Ubuntu 12.10 is the first distro that supports the Secure Boot architecture by default. Canonical developers have spent a huge amount of time making sure that Ubuntu runs fine and without problems in all hardware. Steve Langasek, an Ubuntu developer has put forward a nice account in his blog, regarding how they are making Secure Boot supported.

closes with ..

Langasek says that they will backport the secure boot mechanism to Ubuntu 12.04 release as well, so that the LTS version can be installed in Secure Boot devices. So the next major service pack of Ubuntu Precise (12.04.2) will include support for SecureBoot.

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Thanks for the response. I have read this article. My question is not about UEFI. It is UEFI with Secure Boot. Nowhere in this article is there a mention of how to deal with secure boot enabled PC. Please can you point me to some resource that helps me install Ubuntu on a secure boot enabled PC? –  Wolverine Oct 31 '12 at 15:49
  1. First install Ubuntu-Secure-Remix-64bit (or Ubuntu12.10 64bit) and use Boot-Repair's Recommended Repair as described in the first paragraph of https://help.ubuntu.com/community/UEFI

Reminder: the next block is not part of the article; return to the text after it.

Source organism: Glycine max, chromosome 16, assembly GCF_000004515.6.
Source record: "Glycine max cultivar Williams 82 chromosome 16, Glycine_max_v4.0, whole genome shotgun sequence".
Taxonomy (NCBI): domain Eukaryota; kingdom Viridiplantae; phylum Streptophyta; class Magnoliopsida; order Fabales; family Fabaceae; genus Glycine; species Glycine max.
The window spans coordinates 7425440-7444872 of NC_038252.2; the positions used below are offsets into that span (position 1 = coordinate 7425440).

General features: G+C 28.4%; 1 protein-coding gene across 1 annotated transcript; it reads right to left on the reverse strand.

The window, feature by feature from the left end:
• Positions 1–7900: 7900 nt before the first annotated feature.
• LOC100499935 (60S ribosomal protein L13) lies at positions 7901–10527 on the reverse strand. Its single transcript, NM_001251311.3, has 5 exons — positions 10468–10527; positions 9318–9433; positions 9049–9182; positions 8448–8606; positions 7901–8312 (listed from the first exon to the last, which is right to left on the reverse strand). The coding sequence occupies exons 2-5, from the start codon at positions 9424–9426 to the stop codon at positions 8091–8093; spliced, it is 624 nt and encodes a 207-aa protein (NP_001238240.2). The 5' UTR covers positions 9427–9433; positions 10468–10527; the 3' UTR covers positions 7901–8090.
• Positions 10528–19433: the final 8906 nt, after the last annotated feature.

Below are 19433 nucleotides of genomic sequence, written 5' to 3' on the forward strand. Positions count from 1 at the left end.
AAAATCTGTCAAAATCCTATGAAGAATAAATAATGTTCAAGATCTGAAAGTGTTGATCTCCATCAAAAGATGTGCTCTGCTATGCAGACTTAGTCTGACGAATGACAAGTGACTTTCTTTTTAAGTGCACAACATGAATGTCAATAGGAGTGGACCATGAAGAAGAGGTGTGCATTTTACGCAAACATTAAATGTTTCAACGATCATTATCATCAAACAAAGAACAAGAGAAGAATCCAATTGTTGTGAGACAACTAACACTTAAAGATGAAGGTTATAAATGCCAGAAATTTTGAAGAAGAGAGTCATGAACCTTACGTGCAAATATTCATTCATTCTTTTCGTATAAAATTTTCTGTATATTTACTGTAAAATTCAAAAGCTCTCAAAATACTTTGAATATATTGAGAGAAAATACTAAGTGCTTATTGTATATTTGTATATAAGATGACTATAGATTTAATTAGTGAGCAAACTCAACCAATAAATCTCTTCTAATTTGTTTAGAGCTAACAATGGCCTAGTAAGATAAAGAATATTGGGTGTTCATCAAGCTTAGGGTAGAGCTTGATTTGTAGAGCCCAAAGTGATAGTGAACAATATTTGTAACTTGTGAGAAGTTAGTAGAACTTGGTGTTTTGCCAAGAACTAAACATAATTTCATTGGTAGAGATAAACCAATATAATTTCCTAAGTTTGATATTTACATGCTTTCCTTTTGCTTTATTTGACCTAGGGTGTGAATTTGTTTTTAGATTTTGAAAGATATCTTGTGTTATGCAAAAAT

2. If that fails, disable SecureBoot in your firmware as described here: https://help.ubuntu.com/community/UEFI#SecureBoot , and run Boot-Repair again.

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There is a problem on some machines, particulary laptops - They don't appear to have the "Microsoft Windows UEFI Driver Publisher" public key installed in their BIOS to allow the signed Ubuntu boot loader (and other UEFI software such as ours) to run with Secure Boot option enabled. This is NOT the same key, which Microsoft use to sign their own UEFI Windows Boot Manager and it appears that some BIOS implementations only have this Microsoft exclusive public key.

The solution is either:

1: For Microsoft to sign third party UEFI binaries with the SAME key as they use for their own bootloader.

2: For BIOS vendors/computer hardware motherboard manufacturers to be sure they include the data to allow "Microsoft Windows UEFI Driver Publisher" signed binaries to work correctly.

On a Windows 8 machine, enter Mountvol Z: /S in an admin elevated command prompt box. Then in the command prompt do:

copy Z:\EFI\Microsoft*.efi C:\test